In Part 1 we covered some of the techniques and challenges of recording faced by engineers and musicians in years past. In Part Two we’ll look at how even your brain can trick you into making bad recordings.
ONE TWO THREE FOUR . . .
The group sounds great, so you set up your mics and count it down. On playback it’s just not right.
“That’s not what we sounded like. Must be bad mics or something.”
What’s going on here?
The problem with recording is not mics. It’s not even your ears. It’s in your BRAIN.
Have you ever been in an animated conversation, then realized you didn’t notice loud traffic passing by, or hear somebody else trying to get your attention?
Humans have an evolutionary adaptation. We tend to pay more attention to the sounds we’re interested in (like predators approaching) and tune out unimportant sounds (like the rain falling). The brain filters out stuff all the time to keep it from being overwhelmed by sensory input.
We tend to listen to what we WANT to hear and tune out stuff we DON’T. Our brains re-adjust our perceptions. Familiar sounds (like a voice or guitar) tend to sound the same to us in whatever space we happen to be in, even though they’re really not.
Microphones can’t do this trick. They pick it all up, good and bad, and put it in your face.
This is why engineers have to practice years and years to actually “hear what they’re hearing”.
To get the sounds you want in a recording you have to sort of “fool” the mics into re-creating your own “subjective experience”. It takes a lot of practice and hard listening to learn do this well.
While you’re working on that, here’s some quasi old-school methods of recording might help you get you a little closer.
METHOD ONE- STEREO RECORDING
The nice thing about this method is that when you’re done recording, you’re done. You’ll need a small mixer with microphone inputs, and some sort of recording device that can receive a stereo input. Don’t use any setting that says “auto levels” though.
Place two mics about three feet from the floor – not too high as you’ll begin to pick up too much cymbal sound from the drum kit. Pan these mics hard left and right, then take a direct signal from the PA vocal and pan it in the center. Balance the direct vocal signal and the instrument microphones, then move the mics around to balance the instruments with the drum kit.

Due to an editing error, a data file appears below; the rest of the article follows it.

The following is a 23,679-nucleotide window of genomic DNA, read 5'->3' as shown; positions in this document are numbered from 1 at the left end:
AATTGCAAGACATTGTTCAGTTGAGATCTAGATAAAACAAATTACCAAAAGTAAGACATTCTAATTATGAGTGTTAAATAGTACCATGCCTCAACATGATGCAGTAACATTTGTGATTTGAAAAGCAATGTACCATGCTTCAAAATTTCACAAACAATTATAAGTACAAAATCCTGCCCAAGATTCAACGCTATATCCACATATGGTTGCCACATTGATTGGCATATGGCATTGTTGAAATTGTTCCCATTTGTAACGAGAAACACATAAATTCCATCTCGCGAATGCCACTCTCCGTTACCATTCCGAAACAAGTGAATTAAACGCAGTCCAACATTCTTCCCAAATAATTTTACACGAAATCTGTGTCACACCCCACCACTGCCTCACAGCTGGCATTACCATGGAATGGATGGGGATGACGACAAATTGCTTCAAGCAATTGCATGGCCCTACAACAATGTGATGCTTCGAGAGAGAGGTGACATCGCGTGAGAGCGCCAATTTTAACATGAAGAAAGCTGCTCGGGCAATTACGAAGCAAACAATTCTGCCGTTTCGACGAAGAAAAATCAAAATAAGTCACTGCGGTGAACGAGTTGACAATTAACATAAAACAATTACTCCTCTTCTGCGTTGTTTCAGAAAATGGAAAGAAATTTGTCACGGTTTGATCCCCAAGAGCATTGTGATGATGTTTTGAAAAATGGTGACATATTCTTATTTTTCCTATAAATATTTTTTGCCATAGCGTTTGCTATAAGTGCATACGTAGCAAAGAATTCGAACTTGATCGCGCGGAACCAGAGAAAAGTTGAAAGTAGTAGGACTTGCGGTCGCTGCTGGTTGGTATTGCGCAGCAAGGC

Keep experimenting until you can hear everything clear and separate across the sound field. Don’t play so loudly that you end up saturating the room. Opening a window or door can help, though you’ll need some understanding neighbors!
METHOD TWO – FOUR TRACK RECORDING
Set up two mics for the drums, one on the kick drum and one overhead, pointed down towards the snare drum. Mix them together then send them to a single track panned to center. Mic the bass and guitar amplifiers and pan them to three and nine o’clock. Record the vocal mic directly as before, panned to center.
The sound bleeding into the vocal mic helps create a solid and spacious drum sound.
METHOD THREE – BIG WIDE GUITARS
Mic and mix the drums and vocal as before. Put the guitar amps along each wall facing one other. Pan them hard left and right. Set up a headphone feed for the bass player and record it directly, panning nearly straight up.
This method creates a huge guitar sound, especially when both players are doubling parts.
Rather than trying to adjust your sound after recording, adjust WHILE recording. Cymbal too loud? Play it softer. Guitar too bassy? Roll off the bottom. Balance your playing. Keep testing and listening back until you’re satisfied.
Smaller rooms can often sound “boxy”, even with acoustic treatment. Cut frequencies between 300-500 khz and roll off the extreme bottom end. This will remove some of the room “muddiness” and improve the clarity of the mix. Add a little compression to the vocal track as you record then add a little multi or broadband compression to the overall mix at the end. You’re done!
PRACTICE PRACTICE PRACTICE
If you’re well-rehearsed you can get surprisingly good results using these simple, old-school style recording techniques. It’s all up to you.
© 2014 Leo Bidne